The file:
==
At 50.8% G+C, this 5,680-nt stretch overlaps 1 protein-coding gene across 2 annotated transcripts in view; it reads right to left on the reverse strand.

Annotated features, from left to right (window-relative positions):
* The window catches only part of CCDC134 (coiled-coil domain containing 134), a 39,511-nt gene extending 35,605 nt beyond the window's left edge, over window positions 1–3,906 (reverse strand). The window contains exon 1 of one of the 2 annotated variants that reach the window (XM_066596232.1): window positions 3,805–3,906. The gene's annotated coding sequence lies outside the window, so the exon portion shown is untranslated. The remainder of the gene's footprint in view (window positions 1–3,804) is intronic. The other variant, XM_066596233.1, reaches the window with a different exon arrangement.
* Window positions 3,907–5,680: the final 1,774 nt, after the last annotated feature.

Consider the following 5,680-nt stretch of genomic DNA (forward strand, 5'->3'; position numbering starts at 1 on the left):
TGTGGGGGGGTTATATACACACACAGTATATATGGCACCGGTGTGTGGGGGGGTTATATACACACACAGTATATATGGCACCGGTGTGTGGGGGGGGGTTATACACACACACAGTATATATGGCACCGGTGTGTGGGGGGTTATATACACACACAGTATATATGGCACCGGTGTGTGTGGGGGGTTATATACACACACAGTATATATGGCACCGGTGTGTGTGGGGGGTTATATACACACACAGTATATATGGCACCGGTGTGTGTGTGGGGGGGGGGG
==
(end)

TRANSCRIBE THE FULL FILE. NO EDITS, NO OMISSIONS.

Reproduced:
At 50.8% G+C, this 5,680-nt stretch overlaps 1 protein-coding gene across 2 annotated transcripts in view; it reads right to left on the reverse strand.

Annotated features, from left to right (window-relative positions):
* The window catches only part of CCDC134 (coiled-coil domain containing 134), a 39,511-nt gene extending 35,605 nt beyond the window's left edge, over window positions 1–3,906 (reverse strand). The window contains exon 1 of one of the 2 annotated variants that reach the window (XM_066596232.1): window positions 3,805–3,906. The gene's annotated coding sequence lies outside the window, so the exon portion shown is untranslated. The remainder of the gene's footprint in view (window positions 1–3,804) is intronic. The other variant, XM_066596233.1, reaches the window with a different exon arrangement.
* Window positions 3,907–5,680: the final 1,774 nt, after the last annotated feature.

Consider the following 5,680-nt stretch of genomic DNA (forward strand, 5'->3'; position numbering starts at 1 on the left):
TGTGGGGGGGTTATATACACACACAGTATATATGGCACCGGTGTGTGGGGGGGTTATATACACACACAGTATATATGGCACCGGTGTGTGGGGGGGGGTTATACACACACACAGTATATATGGCACCGGTGTGTGGGGGGTTATATACACACACAGTATATATGGCACCGGTGTGTGTGGGGGGTTATATACACACACAGTATATATGGCACCGGTGTGTGTGGGGGGTTATATACACACACAGTATATATGGCACCGGTGTGTGTGTGGGGGGGGGGG